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Household Types

Variable Definitions:
Average Household Size: The average number of people living in a household

Children in Single-Parent Households: The percentage of children under the age of 18 who live with only one parent

Families with Children: The percentage of households with a child under the age of 18 who is related to the head of household (by marriage, adoption or birth) living in the home

Living Alone: The percentage of households with exactly one resident

Same-Sex Partnerships: The percentage of households with same-sex spouses or unmarried partners


American Community Survey (ACS), 5-year estimates, Tables S1101, B09005, B09019

Years Available*:

2019, 2020, 2021, 2022

*Note: Each year of available data shown above is a 5-year estimate, or an average of data collected over a five year period. 5-year estimates are used to increase the reliability of the data at small geographies like neighborhoods and census tracts. The years shown on the NDSC map represent the final year of the five year average (e.g. “2010” represents 2006-2010 data, “2011” represents 2007-2011 data, and so on). For the most impactful comparison of data over time, the ACS recommends comparing non-overlapping years (e.g. 2010-14 with 2015-19).

Why are these variables important to measure?

Average Household Size

A household is defined in the American Community Survey as all the people who occupy a housing unit, which can be a house, an apartment, a mobile home, or any other space that is occupied as separate living quarters. Since households can be occupied by single or multiple families, groups of unrelated people, or single persons, it is important to specify the type of living arrangement that characterizes them. 

Household size is important to measure to aid in understanding the living conditions and quality of life of the inhabitants of a neighborhood. This, in turn, can help identify problems such as overcrowding, rent burden, and shortages in housing supply; informing the design of interventions to address them.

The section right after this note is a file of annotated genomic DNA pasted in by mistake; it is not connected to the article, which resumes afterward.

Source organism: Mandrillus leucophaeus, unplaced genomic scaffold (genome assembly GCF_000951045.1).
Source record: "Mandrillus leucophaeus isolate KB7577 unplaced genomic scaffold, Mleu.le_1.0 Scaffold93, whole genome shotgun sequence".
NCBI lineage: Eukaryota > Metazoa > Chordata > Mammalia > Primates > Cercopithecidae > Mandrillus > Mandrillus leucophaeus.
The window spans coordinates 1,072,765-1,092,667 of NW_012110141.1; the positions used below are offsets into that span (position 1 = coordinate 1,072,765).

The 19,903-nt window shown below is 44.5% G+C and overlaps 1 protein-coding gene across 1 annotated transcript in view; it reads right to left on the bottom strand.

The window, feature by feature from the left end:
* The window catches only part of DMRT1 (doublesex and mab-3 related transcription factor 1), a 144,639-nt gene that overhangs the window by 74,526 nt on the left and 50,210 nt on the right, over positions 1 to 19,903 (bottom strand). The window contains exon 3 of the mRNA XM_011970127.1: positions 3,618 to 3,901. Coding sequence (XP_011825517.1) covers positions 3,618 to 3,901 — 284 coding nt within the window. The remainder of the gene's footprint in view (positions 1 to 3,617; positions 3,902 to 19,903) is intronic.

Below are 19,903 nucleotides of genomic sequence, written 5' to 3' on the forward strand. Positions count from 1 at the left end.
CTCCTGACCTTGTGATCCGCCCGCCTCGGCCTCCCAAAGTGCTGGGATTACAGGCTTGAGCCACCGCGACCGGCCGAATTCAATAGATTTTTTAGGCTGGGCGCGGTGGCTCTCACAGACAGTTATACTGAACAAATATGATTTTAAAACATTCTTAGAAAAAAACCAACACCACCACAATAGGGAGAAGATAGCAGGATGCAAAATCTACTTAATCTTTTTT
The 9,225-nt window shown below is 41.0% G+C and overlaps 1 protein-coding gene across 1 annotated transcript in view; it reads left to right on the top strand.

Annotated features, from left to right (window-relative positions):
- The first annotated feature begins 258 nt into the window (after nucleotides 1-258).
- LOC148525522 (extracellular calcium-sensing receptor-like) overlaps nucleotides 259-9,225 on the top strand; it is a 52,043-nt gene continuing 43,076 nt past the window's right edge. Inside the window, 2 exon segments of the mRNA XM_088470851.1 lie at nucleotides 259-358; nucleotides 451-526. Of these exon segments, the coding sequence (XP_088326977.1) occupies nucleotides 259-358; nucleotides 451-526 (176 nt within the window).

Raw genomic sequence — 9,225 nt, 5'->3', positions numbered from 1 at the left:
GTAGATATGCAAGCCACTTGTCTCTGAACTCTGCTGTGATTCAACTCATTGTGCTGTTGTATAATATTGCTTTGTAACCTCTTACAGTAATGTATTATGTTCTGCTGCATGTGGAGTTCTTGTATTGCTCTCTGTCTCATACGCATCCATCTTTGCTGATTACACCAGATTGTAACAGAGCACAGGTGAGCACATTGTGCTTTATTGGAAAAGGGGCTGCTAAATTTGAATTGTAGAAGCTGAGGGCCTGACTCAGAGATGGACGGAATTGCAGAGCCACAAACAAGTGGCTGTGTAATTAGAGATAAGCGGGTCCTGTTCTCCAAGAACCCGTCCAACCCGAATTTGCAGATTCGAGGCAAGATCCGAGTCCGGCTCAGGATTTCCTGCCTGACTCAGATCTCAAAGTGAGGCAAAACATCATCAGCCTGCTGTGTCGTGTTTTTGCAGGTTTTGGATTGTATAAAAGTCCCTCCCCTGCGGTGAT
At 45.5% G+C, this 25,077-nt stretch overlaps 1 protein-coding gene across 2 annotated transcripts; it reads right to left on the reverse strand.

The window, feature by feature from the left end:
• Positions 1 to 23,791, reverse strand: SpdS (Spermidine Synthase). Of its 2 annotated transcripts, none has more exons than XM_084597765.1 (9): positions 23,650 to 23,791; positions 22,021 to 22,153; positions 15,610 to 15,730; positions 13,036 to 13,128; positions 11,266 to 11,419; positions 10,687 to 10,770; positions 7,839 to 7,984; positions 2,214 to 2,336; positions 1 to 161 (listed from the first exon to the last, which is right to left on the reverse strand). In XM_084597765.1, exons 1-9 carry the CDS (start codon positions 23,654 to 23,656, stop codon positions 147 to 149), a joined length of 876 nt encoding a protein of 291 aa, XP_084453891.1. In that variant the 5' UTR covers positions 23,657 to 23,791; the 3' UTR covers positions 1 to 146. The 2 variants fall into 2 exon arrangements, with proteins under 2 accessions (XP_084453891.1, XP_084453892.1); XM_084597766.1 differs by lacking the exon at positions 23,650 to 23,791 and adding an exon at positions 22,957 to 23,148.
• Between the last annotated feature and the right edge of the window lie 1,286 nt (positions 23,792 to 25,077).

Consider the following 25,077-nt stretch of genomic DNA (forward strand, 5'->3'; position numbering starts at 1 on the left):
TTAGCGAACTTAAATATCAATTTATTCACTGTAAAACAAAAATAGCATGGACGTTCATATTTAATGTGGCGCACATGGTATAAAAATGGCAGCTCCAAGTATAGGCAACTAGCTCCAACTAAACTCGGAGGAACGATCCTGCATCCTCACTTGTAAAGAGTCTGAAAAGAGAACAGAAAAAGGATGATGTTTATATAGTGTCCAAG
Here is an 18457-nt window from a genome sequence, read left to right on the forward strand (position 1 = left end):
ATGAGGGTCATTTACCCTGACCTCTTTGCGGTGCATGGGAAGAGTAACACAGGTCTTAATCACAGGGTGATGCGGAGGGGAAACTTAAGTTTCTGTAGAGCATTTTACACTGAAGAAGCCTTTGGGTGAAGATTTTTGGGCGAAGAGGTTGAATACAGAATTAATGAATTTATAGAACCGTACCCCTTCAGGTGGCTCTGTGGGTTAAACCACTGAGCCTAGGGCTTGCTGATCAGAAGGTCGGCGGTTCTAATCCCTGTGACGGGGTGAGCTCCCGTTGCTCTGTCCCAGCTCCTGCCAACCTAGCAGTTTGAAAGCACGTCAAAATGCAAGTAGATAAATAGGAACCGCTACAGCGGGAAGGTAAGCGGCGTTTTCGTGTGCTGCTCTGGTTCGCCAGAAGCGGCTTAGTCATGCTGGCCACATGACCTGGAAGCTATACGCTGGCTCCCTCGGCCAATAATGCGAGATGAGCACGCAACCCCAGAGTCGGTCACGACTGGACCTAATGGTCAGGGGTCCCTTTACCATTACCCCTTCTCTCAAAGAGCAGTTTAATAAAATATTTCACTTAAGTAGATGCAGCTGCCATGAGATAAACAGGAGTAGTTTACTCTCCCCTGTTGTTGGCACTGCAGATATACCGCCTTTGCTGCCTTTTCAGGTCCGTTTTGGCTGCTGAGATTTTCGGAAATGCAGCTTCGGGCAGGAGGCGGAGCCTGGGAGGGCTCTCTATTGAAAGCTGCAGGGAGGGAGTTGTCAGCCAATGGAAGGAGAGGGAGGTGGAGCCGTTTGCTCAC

Children in Single-Parent Households / Families with Children

The Census Bureau defines a related child in a household as “any child under 18 years old who is related to the householder by
birth, marriage, or adoption. Related children of the householder include ever-married as well as never-married children. Children, by definition, exclude persons under 18 years who maintain households or are spouses or unmarried partners of

The defining factor of a single-parent household for a child is that only one of their parents are present, regardless of if there are other, unrelated inhabitants in the household. Understanding both the share of the neighborhood that is made up of families with children as well as  the percentage of children living in single parent households helps assess the living conditions of children in a neighborhood, as well as their residential arrangements. It further helps to understand the familial relationships common in a given area. Knowledge about residential arrangements and the living circumstances of children are essential for understanding the needs of a community and the provision of resources like daycare, education, and social services.

Living Alone

Living Alone is defined as households with exactly one resident. To afford the average rent in Los Angeles County, approximately $2,000 a month, a household needs to earn four times the state minimum wage of $15.50 per hour. When living alone, affordable housing becomes far more difficult to find as costs fall onto one person’s income. In turn, living alone may increase an individual’s risk of rent burden and/or other pressures that arise from rent increase, especially when income remains the same. 

Same-Sex Partnerships

Written by Kyra Chan

American Community Survey. 2017 Subject Definitions. Link

Medina, C and Mahowald, L. (2022). Collecting Data About LGBTQI+ and Other Sexual and Gender-Diverse Communities. Link

Pew Research Center. (2013). A Survey of LGBT Americans; Chapter 2: Social Acceptance. Link

Pew Research Center. (2013). A Survey of LGBT Americans; Chapter 5: Identity and Community. Link

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